$$f(x)=1\qquad \mathrm{for\, all}\quad \frac{1}{3} < x < \frac{2}{3}\, ,$$

and $$f(x)=f(1-x)\qquad \mathrm{for\, all}\quad x\in\mathbb{R} \, .$$ The only points in $\mathbb{R}$ where the continuity of $f$ is not immediate and has to be checked, are $\frac{1}{3}$ and $\frac{2}{3}$. We have

$$\int_ 0 ^ 1 f(x)dx=\int _ 0 ^ \frac{1}{3} f(x)dx+\int _ \frac{1}{3} ^ \frac{2}{3} f(x)dx+\int _ \frac{2}{3} ^ 1 f(x)dx= 2\int _ 0 ^ \frac{1}{3} f(x)dx+ \frac{1}{3}\, ,$$


$$ 2 \int _ 0 ^ \frac{1}{3} f(x)dx = 3\int _ 0 ^ \frac{1}{3} \int _ 0 ^ {3x} f(t) dt dx= \int _ 0 ^ 1 \int _ 0 ^ x f(t) dt dx=$$

$$= \int _ 0 ^ 1 (1-t) f(t) dt = \int _ 0 ^ 1 tf(1-t)dt= \int _ 0 ^ 1 tf(t)dt = $$

$$ =\frac{1}{2}\left(\int _ 0 ^ 1 (1-t)f(t)+ tf(t)dt\right) =\frac{1}{2} \int _ 0 ^ 1 f(t)dt\, . $$


$$ \int _ 0 ^ 1f(t)dt = \frac{2}{3}\, ,$$ which implies the continuity of $f$ at $ \frac{1}{3}$ (and by symmetry at $ \frac{2}{3}$ ), since
$$f(\frac{1}{3}-)=\frac{3}{2}\int_ 0 ^ 1 f(x)dx =1= f(\frac{1}{3}+) \, . $$ As a consequence, $f$ actually satisfies $$f(x)=\frac{3}{2} \int_0^{3x}f(t)\, dt $$ for all $ x < \frac{2}{3}\, ,$ and we conclude that $f$ is in $ C ^ 1(\mathbb{R})$, and has the stated properties.


Here is a Pudding Function $f$, and its integral function, $F(x):=\int_0^x f(t)dt$. Note how the latter coincides with the first third of the former, up to rescaling. Simple considerations based on odd and even symmetry show that $F(1)=\frac{2}{3}$.

| cite | improve this answer | |

The following is wrong, but the comments are really nice :)

Suppose That on $(a_1, b_1)$, $f$ is a polynomial of degree $N$. This means that in its Taylor series at any point $x \in (a_1, b_1)$, every coefficiant past the $(N+1)$st vanishes.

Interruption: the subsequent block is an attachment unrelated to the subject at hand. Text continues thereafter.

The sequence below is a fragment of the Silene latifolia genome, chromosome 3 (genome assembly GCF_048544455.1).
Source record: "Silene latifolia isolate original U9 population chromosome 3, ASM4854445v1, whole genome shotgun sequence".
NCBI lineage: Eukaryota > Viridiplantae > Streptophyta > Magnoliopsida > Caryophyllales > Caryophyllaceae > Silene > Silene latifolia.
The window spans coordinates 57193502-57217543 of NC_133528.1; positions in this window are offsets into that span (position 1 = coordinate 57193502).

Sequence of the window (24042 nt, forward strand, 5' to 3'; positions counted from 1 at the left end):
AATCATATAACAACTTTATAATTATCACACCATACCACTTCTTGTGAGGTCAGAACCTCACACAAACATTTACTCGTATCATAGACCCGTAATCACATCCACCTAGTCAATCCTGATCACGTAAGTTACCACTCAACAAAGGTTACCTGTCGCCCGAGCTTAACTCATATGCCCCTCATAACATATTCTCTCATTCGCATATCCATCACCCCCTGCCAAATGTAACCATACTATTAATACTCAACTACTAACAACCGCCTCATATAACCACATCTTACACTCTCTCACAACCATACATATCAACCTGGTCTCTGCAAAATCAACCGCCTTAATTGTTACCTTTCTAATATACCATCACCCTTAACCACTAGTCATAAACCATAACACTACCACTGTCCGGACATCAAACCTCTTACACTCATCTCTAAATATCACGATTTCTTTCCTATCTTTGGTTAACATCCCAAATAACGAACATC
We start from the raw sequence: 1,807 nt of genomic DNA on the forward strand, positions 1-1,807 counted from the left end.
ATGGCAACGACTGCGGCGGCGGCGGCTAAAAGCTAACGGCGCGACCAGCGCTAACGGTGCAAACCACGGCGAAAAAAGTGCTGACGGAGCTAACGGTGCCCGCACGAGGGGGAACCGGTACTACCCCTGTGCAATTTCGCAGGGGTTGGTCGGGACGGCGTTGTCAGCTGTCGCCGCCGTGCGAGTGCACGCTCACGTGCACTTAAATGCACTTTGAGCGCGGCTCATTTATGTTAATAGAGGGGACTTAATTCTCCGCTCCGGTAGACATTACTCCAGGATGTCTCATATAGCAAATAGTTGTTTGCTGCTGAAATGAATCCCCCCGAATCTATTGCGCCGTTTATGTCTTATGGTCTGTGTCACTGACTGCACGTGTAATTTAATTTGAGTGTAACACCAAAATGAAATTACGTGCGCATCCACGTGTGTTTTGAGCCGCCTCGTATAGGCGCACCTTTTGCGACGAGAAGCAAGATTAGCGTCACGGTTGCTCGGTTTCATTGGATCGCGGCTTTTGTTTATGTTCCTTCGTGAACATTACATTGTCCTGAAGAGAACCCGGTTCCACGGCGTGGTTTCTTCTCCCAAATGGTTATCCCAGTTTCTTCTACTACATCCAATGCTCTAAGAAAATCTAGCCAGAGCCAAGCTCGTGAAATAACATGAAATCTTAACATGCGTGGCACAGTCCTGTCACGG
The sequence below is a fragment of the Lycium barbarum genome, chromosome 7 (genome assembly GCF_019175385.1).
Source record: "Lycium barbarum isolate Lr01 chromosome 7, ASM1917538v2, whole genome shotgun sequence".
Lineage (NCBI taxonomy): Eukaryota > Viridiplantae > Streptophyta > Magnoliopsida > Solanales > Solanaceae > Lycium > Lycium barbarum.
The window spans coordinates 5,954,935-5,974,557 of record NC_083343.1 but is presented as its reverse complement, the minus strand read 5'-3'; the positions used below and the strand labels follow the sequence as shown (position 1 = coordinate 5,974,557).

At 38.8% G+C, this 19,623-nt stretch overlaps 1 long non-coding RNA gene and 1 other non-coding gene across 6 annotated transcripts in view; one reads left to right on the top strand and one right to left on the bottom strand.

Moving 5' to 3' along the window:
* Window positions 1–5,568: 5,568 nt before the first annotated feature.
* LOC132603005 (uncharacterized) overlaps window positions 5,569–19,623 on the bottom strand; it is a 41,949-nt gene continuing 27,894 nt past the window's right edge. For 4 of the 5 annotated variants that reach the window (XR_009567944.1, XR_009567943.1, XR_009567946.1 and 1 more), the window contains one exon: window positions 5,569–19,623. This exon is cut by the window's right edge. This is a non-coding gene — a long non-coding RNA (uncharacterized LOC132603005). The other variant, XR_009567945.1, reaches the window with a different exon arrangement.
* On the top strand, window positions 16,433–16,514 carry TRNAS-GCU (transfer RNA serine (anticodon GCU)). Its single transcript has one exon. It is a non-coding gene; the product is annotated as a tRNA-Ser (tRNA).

This must also be true for the border points, $x = a_1$ and $x=b_1$. However, because the intervals are dense in $O$, $a_1$ or $b_1$ lies in the closure of some other interval. The rest is something like an induction: It follows that on every set $(a_n, b_n)$, the coefficients past the $(N+1)$st vanish.

This shows that $f$ is a polynomial, by the fundamental theorem of calculous.

| cite | improve this answer | |
  • 2
    $\begingroup$ It seems to me that there is a problem with the part where you say that $a_1$ and $b_1$ lie in the closure of some other interval. For example, say $b_1 = 0$, and $$ O \cap (0,1) = \bigcup_{k=1}^\infty \left(\frac1{k+1},\frac1{k}\right). $$ $\endgroup$ – Aaron Tikuisis Apr 14 '12 at 19:47
  • $\begingroup$ Exactly: the OP's partition of $(c,d)$ allows things as ugly as Aaron's partition, or even $$(0,1)=\bigcup_{k=1}^\infty \bigcup_{j=1}^\infty \left(\frac{1}{k+1}+\frac{1}{k(k+1)}\frac{1}{j+1},\frac{1}{k+1}+\frac{1}{k(k+1)}\frac{1}{j}\right)$$ though I'm not sure the process can be continued indefinitely. It's an interesting question, then: how far can this idea be pushed? How many points can there be that do not have a "next neighbour to the right"? Can every interval $(a_n,b_n)$ be made to not have a next neighbour? $\endgroup$ – Emilio Pisanty Apr 14 '12 at 20:47
  • $\begingroup$ Follow up: This answer shows you can. $\endgroup$ – Emilio Pisanty Apr 15 '12 at 15:33

Your Answer

By clicking “Post Your Answer”, you agree to our terms of service, privacy policy and cookie policy

Not the answer you're looking for? Browse other questions tagged or ask your own question.